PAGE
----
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Light Roasted Peaberry Caturra Coffee Variety Curated by Jov Coffee 

250g €15,25 (1kg/ €61)  
Jov Coffee's Peaberry Caturra Coffee Variety is a prime example of the dedication and innovation of 5 young producers in Colombia's Ciudad Bolivar region. They have partnered with 20 growers, including 8 women and 5 young farmers, to cultivate Caturra, Castillo, Colombia, and Cenicafé 1 varieties at varying elevations (1400-2000 m.a.s.l). With the guidance of key leader Juan David Cardona and his two years of training in Brazil, they have developed an exclusive natural coffee production process. Through extensive experimentation, they have perfected methods such as carbonic maceration, anaerobic fermentation, and extended fermentation periods up to 300 hours, which are now utilized by all farms in the association. This project not only strives for excellent coffee, but also for improved opportunities and living standards for all involved.



What is peaberry?
Peaberry is a type of coffee bean. Normally the fruit ("cherry") of the coffee plant contains two seeds ("beans") that develop with flattened facing sides, but sometimes only one of the two seeds is fertilized, and the single seed develops with nothing to flatten it. This oval (or pea-shaped) bean is known as peaberry.

Caturra Coffee variety,
Caturra is a natural mutation of the Bourbon variety. It was discovered on a plantation in the state of Minas Gerais in Brazil sometime between 1915 and 1918. Caturra has a single-gene mutation that causes the plant to grow smaller (called Dwarf/Compactism). Its name derives from the Guarani word meaning "small." It is also called "Nanico."
The variety was never officially released in Brazil, but has become common in Central America. It was introduced in Guatemala in the 1940s, but widespread commercial adoption didn’t happen for another three decades. From Guatemala, it was introduced to Costa Rica, Honduras, and Panama.For decades, it was one of the most economically important coffees in Central America, to the extent that it was often used (and sometimes still is) as a “benchmark” against which new cultivars are tested. In Colombia, Caturra was thought to represent nearly half of the country’s production until a government-sponsored program beginning in 2008 incentivized renovation of over three billion coffee trees with the leaf-rust-resistant Castillo variety (which has Caturra parentage).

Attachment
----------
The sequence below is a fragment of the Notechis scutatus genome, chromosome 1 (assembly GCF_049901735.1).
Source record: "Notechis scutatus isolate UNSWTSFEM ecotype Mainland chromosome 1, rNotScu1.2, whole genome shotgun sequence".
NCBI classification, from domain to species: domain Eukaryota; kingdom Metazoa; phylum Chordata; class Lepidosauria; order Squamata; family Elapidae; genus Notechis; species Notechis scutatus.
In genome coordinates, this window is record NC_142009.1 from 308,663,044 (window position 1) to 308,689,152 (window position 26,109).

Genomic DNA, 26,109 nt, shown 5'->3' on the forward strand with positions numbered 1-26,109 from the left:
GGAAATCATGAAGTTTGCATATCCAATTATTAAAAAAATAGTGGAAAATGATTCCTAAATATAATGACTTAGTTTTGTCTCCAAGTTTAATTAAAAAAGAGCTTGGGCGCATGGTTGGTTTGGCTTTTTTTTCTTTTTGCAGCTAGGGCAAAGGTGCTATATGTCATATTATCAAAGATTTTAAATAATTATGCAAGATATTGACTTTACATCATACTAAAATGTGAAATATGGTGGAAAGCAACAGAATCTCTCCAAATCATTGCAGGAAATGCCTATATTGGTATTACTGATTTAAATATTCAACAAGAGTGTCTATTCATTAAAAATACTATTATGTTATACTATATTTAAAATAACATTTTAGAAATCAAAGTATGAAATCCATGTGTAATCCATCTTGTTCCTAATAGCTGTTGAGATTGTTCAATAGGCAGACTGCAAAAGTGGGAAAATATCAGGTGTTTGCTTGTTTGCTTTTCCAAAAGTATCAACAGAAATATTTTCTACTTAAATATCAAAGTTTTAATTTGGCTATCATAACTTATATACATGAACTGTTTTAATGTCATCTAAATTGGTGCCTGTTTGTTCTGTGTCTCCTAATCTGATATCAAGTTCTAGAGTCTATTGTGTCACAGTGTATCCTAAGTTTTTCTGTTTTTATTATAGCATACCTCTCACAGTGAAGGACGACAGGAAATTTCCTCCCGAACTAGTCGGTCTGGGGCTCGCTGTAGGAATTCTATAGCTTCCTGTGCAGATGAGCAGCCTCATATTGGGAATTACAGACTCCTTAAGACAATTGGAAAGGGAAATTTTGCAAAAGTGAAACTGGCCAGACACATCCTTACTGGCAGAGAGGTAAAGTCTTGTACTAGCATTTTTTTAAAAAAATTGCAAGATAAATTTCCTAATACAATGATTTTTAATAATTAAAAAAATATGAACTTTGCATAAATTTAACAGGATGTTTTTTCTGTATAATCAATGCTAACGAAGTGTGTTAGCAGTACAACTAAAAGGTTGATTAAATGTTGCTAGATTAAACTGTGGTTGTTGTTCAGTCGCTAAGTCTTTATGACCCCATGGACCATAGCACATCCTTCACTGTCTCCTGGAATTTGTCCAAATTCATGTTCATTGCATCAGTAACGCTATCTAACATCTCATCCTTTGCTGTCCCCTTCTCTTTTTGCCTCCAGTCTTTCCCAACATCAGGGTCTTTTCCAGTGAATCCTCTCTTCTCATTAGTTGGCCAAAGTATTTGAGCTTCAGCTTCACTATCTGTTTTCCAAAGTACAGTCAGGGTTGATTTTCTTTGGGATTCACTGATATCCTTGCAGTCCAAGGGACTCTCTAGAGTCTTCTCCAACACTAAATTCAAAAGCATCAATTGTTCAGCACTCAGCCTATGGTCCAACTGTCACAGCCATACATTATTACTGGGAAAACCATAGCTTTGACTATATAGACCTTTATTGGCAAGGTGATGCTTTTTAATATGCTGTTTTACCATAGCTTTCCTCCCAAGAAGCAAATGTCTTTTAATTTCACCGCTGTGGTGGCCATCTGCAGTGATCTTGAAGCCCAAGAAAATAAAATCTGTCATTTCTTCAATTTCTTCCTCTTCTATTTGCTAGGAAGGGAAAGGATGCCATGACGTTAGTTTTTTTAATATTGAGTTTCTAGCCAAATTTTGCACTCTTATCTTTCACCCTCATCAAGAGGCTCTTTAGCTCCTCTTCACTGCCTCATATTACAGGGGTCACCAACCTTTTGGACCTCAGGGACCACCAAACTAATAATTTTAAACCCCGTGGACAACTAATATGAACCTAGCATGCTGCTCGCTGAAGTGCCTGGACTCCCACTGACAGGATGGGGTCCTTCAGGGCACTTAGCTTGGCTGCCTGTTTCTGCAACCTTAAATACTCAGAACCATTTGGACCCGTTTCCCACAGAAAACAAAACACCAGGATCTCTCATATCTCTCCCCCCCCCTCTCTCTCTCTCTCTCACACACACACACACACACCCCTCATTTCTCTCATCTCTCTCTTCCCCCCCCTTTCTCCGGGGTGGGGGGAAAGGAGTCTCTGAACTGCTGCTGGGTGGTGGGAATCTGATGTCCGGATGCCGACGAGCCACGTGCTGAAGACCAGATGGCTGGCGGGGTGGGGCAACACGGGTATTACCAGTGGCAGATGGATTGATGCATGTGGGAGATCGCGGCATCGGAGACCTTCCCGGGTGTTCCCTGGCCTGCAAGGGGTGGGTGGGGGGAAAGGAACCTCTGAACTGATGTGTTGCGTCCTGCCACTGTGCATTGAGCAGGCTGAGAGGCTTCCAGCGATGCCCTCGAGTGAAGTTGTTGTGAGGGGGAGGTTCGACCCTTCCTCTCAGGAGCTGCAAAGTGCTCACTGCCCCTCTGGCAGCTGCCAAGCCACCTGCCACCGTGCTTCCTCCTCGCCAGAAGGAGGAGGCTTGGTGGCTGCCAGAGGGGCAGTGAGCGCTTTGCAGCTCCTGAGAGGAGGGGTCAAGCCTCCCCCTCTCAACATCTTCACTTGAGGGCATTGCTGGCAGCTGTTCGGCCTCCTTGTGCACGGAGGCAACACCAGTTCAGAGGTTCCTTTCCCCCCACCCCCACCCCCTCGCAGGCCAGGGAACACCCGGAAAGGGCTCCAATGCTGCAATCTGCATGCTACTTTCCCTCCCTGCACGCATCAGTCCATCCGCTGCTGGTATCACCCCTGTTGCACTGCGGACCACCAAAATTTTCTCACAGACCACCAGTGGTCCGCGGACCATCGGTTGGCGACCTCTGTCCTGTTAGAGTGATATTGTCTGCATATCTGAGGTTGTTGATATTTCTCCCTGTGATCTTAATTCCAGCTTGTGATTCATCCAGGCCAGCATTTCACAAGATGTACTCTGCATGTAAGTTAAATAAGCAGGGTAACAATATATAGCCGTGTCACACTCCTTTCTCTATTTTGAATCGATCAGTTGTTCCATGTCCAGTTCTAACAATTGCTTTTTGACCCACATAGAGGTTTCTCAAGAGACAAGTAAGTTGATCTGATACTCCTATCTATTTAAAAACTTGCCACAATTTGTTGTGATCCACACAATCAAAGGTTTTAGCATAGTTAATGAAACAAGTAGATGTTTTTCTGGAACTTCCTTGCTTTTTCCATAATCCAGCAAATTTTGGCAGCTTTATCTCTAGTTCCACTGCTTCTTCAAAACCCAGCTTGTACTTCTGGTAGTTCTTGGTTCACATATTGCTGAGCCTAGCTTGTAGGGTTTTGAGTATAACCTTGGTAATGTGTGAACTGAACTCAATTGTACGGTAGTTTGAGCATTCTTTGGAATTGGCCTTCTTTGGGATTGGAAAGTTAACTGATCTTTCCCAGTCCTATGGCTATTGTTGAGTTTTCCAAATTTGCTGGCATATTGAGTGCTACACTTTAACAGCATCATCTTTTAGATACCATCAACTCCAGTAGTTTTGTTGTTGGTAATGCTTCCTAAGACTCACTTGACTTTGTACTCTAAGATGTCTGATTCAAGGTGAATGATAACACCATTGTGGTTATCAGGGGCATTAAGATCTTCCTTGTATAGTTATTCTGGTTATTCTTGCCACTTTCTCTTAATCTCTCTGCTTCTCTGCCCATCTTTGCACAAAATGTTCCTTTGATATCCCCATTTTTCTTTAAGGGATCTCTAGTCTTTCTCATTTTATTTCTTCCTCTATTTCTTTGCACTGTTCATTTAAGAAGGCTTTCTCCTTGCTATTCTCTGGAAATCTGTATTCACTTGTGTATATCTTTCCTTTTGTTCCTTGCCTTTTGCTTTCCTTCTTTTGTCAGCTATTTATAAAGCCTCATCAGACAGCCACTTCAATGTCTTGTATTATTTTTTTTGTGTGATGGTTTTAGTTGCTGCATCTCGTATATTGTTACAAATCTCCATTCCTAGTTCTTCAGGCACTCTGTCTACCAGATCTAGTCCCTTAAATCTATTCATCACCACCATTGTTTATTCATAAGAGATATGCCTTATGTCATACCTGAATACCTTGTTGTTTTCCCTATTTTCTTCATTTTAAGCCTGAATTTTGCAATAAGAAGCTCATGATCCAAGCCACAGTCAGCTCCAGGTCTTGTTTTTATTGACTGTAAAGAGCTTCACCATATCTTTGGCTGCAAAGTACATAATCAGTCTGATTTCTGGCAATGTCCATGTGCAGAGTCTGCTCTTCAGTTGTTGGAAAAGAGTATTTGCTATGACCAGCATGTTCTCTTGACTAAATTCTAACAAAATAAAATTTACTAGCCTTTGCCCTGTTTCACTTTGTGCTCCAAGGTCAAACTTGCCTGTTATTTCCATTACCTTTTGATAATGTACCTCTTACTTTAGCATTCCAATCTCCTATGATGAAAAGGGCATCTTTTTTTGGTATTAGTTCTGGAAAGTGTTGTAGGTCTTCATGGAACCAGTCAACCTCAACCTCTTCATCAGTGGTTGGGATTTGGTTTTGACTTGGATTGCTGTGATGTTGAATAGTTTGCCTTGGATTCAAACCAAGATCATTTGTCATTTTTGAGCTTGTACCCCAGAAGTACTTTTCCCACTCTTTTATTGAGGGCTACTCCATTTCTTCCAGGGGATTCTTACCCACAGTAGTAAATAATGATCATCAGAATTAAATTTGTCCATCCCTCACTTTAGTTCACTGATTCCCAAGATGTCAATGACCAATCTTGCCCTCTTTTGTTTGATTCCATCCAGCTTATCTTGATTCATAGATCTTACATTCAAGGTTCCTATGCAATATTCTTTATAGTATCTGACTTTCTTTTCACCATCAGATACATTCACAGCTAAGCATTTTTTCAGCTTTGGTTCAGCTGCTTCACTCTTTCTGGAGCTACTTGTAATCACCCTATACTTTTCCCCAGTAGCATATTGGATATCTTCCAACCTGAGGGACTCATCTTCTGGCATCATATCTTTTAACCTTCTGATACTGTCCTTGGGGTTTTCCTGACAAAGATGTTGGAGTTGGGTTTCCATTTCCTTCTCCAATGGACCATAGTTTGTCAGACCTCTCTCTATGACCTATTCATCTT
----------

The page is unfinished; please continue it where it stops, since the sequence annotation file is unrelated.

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Process details

Natural Process
Freshly harvested cherries are delivered by coffee farmers in the region of Ciudad Bolivar to Jov Coffee , then floated and hand-sorted for ripeness upon arrival.Then taken straight to the drying tables. The whole coffee cherry spends between twenty-five to thirty days drying in its own skin, slowly turning from a deep red to a prune-like purple-black once its fully dry and at the preferred between 10 - 11% moisture level.
The whole process is overseeing by one of the founders Juan David Cardona (26 y.o), one of the association’s leaders and responsible for sales, trained in Brazil for two years upon their decision to innovate their processing methods. Returning to Colombia, he played a crucial role in developing their process and shifting their focus towards natural coffee production.
Apart from fermentation, the team also prioritized the drying stage, recognizing the challenges posed by Colombia’s high humidity levels. To address this, Juan David and his team developed a standardized drying curve monitored by sensors placed within the cherry mass. Mechanical dehydrators are utilized when conditions are unfavourable, while adhering to the pre-established curve designed for optimal shelf-life. In their pursuit of progress, the team actively involved as many farmers as possible in the development of new protocols. Moreover, they introduced a tool to analyze cherry quality at the wet mill, incentivizing excellence by providing farmers with a significant bonus for every kilogram of top-quality cherries picked.

“In Colombia, we don’t try to replicate what they do in Brazil. The experience of working with them taught us that you need to understand not just the process, but the fermentation that is happening during the process. By doing this, we can understand what we need to change based on cup quality. Each farm is completely different and because of that, we need to adapt to each one.” – Juan David Cardona

Sourced by The Coffee Quest


Origin: Colombia
Farm: Ciudad Bolivar
Region: Antioquia, Colombia
Altitude: 1400 - 2000 m.s.l.

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